What is Nagoya Protocol, Convention on Biological Diversity and CITES? (Important) (Download PDF)


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The Botanical Survey of India (BSI) and UK’s Natural History Museum (NHM) have signed Memorandum of Understanding (MoU) for cooperation in field of genetic and taxonomic studies, research, and training, conservation of India, including species and habitat assessments.

Image of Scope: Nagoya Protocol and ITPGRFA

Image of Scope: Nagoya Protocol and ITPGRFA

Image of Scope: Nagoya Protocol and ITPGRFA

Objectives of the MoU?

  • Collaborate on science, support research and boost scientific study for both India and UK

  • Use scientific evidence to support Convention on Biological Diversity, CITES and Nagoya Protocol.

  • Capacity building and scientific exchanges between two nations

  • Learn from each other and work collaboratively to address important scientific questions and deliver benefit to humanity.

  • Pave way for BSI to work in NHM and for staff there to work in BSI- exchange knowledge and information between two esteemed research organizations.

  • Both organisations share benefits arising from collection, study and conservation of plant materials such as seeds, herbarium specimens and tissue samples and exchange associated data and images

  • NHM will help BSI in capacity building in areas of systematic botany and long-term conservation of plant genetic resource in India.

Achievements under MoU

  • Three staff members of BSI have received Rutherford Fellowships (funded by the UK government’s Department for Business, Energy and Industrial Strategy - BEIS) to undertake this important work in London.

  • They have received training in all aspects of digitisation and herbarium curation, and have already imaged some 16, 000 sheets in plant families essential to crop science and food security.

  • Two botanists from NHM are working in BSI herbaria throughout the country, identifying specimens, capacity building, interacting with young Indian taxonomists, and exchanging ideas.

  • Both countries are committed to the use of scientific evidence to support the goals of the Convention on Biological Diversity, CITES and the Nagoya Protocol

Facts About Botanical Survey of India (BSI)

  • BSI is Government of India, Ministry of Environment Forest, and Climate Change’s organization.

  • Focuses on survey, research and conservation of plant resources, flora and endangered species of India, including collecting and maintaining germplasm and gene bank of endangered, patent and venerable plant species

What is NHM?

  • The Natural History Museum in London exhibits a vast range of specimens from various segments of natural history.

  • Home to life and earth science specimens with 80 million items within five main collections: botany, entomology, paleontology, mineralogy, and zoology.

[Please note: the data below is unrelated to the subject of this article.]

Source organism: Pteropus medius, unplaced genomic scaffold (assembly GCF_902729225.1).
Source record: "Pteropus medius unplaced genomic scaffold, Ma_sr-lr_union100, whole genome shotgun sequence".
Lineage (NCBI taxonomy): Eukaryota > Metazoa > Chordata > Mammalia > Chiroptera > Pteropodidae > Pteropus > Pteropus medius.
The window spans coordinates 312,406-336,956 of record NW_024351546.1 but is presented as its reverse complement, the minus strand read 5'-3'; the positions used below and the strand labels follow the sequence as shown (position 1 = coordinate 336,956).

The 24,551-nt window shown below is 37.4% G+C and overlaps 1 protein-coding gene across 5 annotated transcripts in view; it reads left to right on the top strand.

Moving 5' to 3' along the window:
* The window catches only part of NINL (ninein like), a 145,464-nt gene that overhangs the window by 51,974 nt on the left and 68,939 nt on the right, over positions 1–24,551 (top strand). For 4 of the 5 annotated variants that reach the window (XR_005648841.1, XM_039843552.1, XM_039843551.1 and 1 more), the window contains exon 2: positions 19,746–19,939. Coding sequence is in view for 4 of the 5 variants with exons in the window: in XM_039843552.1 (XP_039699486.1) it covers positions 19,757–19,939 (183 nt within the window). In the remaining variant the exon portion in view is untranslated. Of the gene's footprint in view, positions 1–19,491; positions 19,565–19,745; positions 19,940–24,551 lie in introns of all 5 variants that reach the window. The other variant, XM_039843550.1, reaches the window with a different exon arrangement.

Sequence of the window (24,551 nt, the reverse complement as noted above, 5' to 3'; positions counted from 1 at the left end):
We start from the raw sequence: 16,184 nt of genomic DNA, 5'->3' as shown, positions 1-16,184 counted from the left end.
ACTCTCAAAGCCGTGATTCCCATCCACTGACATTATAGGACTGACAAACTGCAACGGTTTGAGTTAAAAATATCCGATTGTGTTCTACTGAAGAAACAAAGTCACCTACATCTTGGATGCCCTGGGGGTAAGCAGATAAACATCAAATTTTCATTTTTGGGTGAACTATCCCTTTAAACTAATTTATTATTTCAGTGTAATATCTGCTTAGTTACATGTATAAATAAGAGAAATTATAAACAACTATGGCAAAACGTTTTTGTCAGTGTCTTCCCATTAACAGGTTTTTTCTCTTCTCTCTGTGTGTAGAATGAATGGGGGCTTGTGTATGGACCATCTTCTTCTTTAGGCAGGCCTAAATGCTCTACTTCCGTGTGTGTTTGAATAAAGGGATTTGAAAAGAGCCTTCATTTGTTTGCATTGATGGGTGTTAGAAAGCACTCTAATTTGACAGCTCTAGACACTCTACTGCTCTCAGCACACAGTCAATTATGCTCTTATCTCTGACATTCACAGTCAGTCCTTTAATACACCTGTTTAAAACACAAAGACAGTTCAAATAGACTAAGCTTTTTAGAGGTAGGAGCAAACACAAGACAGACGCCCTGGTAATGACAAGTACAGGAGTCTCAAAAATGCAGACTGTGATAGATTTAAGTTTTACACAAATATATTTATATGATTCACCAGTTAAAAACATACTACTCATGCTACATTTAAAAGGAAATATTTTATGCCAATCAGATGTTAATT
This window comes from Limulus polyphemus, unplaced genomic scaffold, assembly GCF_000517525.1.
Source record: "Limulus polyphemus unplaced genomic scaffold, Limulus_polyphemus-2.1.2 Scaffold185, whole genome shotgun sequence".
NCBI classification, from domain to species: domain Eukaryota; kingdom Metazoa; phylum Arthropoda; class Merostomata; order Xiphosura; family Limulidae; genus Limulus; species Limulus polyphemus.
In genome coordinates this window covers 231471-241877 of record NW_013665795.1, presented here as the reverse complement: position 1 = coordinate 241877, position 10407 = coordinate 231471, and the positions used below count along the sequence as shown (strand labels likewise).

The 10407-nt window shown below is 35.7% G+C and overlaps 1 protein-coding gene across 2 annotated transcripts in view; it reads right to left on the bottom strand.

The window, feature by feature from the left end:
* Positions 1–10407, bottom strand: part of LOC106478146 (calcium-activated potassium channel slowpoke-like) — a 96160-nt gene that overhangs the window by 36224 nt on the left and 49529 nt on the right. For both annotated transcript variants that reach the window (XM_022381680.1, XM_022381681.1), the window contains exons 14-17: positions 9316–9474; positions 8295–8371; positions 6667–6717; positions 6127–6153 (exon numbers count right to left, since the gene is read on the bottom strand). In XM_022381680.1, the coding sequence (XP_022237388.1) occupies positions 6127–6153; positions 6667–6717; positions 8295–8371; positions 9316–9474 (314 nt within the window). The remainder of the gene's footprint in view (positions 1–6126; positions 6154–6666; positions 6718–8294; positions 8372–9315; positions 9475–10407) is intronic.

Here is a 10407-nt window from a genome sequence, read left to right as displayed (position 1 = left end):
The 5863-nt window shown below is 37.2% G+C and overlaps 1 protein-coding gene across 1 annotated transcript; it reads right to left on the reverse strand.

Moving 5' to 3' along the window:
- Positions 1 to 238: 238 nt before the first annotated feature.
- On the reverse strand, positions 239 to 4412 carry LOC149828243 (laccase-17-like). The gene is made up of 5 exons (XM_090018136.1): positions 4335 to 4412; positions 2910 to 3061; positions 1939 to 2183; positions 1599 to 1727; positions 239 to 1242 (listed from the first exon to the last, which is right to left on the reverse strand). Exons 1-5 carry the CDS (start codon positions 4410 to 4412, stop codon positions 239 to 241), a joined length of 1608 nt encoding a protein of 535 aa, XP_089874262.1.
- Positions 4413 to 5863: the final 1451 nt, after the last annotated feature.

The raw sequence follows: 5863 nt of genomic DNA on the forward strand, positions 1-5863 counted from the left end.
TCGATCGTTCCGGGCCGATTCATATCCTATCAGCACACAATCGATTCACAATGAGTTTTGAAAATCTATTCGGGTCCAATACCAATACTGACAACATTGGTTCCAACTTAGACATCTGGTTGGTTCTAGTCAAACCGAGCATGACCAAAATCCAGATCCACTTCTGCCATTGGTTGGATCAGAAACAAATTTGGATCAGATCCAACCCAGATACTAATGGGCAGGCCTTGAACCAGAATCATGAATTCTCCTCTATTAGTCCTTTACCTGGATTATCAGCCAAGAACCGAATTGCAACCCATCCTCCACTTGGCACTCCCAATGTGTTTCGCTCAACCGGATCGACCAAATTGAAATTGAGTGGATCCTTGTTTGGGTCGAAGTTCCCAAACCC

• Centre of research specializing in taxonomy, identification, and conservation.

What is Convention on Biological Diversity?

  • Signed by 150 government leaders at the 1992 Rio Earth Summit, the Convention on Biological Diversity is dedicated to promoting sustainable development.

  • Translates the principles of Agenda 21 into reality by recognizing that biological diversity is more than plants, animals and microorganisms and their ecosystems – it is about people and our need for food security, medicines, fresh air and water, shelter, and a clean and healthy environment in which to live.

  • Has three main goals:

    • Conservation of biological diversity (or biodiversity)

    • Sustainable use of its components

    • Fair and equitable sharing of benefits arising from genetic resources.

What is CITES?

  • CITES (the Convention on International Trade in Endangered Species of Wild Fauna and Flora) is an international agreement between governments to ensure that international trade in specimens of wild animals and plants does not threaten their survival.

  • Drafted as a result of a resolution adopted in 1963 at a meeting of members of IUCN (The World Conservation Union). Convention was finally agreed at a meeting of representatives of 80 countries in Washington, D. C. , on 3 March 1973, and on 1 July 1975 CITES entered in force.

  • CITES is an international agreement to which States and regional economic integration organizations adhere voluntarily.

  • States bound by the Convention (‘joined’ CITES) are known as Parties. CITES is legally binding on the Parties but does not take the place of national laws. Provides framework for domestic legislation to ensure that CITES is implemented at the national level.

What is Nagoya Protocol and ABS?

  • The Nagoya Protocol on Access to Genetic Resources and the Fair and Equitable Sharing of Benefits Arising from their Utilization to the Convention on Biological Diversity, also known as the Nagoya Protocol on Access and Benefit Sharing (ABS) is a 2010 supplementary agreement to the 1992 Convention on Biological Diversity (CBD).

  • Implements one of the three objectives of the CBD: the fair and equitable sharing of benefits arising out of the utilization of genetic resources, thereby contributing to the conservation and sustainable use of biodiversity.

  • Protocol was adopted on 29 October 2010 in Nagoya, Japan, and entered into force on 12 October 2014. It was ratified by 97 parties, which includes 96 UN member states and the European Union.

  • It is the second protocol to the CBD; the first is the 2000 Cartagena Protocol on Biosafety.

  • The Nagoya Protocol applies to genetic resources covered by the CBD. The protocol also covers traditional knowledge associated with genetic resources covered by the CBD.

Image of NAGOYA Protocol

Image of NAGOYA Protocol

Image of NAGOYA Protocol

- Published/Last Modified on: April 19, 2018

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